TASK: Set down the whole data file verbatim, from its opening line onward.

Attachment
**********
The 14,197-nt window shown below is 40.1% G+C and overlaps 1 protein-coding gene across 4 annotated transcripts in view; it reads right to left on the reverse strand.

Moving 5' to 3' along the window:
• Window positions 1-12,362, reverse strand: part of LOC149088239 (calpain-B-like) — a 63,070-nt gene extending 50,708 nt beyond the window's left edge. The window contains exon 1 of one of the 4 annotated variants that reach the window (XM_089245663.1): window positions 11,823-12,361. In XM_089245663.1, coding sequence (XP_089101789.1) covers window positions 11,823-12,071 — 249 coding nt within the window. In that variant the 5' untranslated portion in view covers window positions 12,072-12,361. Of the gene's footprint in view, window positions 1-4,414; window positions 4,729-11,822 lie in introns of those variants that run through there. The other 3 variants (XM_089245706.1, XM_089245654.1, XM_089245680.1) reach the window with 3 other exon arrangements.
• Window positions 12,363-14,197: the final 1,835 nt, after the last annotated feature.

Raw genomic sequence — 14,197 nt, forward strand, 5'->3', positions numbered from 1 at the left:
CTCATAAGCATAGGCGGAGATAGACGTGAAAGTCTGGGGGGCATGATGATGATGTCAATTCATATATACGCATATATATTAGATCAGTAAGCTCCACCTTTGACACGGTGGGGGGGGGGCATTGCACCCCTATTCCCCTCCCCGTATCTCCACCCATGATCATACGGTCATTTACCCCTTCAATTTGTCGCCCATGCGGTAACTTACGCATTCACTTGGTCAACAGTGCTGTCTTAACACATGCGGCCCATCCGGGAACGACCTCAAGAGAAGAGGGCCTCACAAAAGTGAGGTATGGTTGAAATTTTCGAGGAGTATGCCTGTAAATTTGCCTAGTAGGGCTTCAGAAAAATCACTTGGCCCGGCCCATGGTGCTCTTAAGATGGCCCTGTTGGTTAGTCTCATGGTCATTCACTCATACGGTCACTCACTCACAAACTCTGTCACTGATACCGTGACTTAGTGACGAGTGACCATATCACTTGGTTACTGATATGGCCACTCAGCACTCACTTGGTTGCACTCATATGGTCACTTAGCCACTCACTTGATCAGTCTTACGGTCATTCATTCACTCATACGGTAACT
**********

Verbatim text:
The 14,197-nt window shown below is 40.1% G+C and overlaps 1 protein-coding gene across 4 annotated transcripts in view; it reads right to left on the reverse strand.

Moving 5' to 3' along the window:
• Window positions 1-12,362, reverse strand: part of LOC149088239 (calpain-B-like) — a 63,070-nt gene extending 50,708 nt beyond the window's left edge. The window contains exon 1 of one of the 4 annotated variants that reach the window (XM_089245663.1): window positions 11,823-12,361. In XM_089245663.1, coding sequence (XP_089101789.1) covers window positions 11,823-12,071 — 249 coding nt within the window. In that variant the 5' untranslated portion in view covers window positions 12,072-12,361. Of the gene's footprint in view, window positions 1-4,414; window positions 4,729-11,822 lie in introns of those variants that run through there. The other 3 variants (XM_089245706.1, XM_089245654.1, XM_089245680.1) reach the window with 3 other exon arrangements.
• Window positions 12,363-14,197: the final 1,835 nt, after the last annotated feature.

Raw genomic sequence — 14,197 nt, forward strand, 5'->3', positions numbered from 1 at the left:
CTCATAAGCATAGGCGGAGATAGACGTGAAAGTCTGGGGGGCATGATGATGATGTCAATTCATATATACGCATATATATTAGATCAGTAAGCTCCACCTTTGACACGGTGGGGGGGGGGCATTGCACCCCTATTCCCCTCCCCGTATCTCCACCCATGATCATACGGTCATTTACCCCTTCAATTTGTCGCCCATGCGGTAACTTACGCATTCACTTGGTCAACAGTGCTGTCTTAACACATGCGGCCCATCCGGGAACGACCTCAAGAGAAGAGGGCCTCACAAAAGTGAGGTATGGTTGAAATTTTCGAGGAGTATGCCTGTAAATTTGCCTAGTAGGGCTTCAGAAAAATCACTTGGCCCGGCCCATGGTGCTCTTAAGATGGCCCTGTTGGTTAGTCTCATGGTCATTCACTCATACGGTCACTCACTCACAAACTCTGTCACTGATACCGTGACTTAGTGACGAGTGACCATATCACTTGGTTACTGATATGGCCACTCAGCACTCACTTGGTTGCACTCATATGGTCACTTAGCCACTCACTTGATCAGTCTTACGGTCATTCATTCACTCATACGGTAACT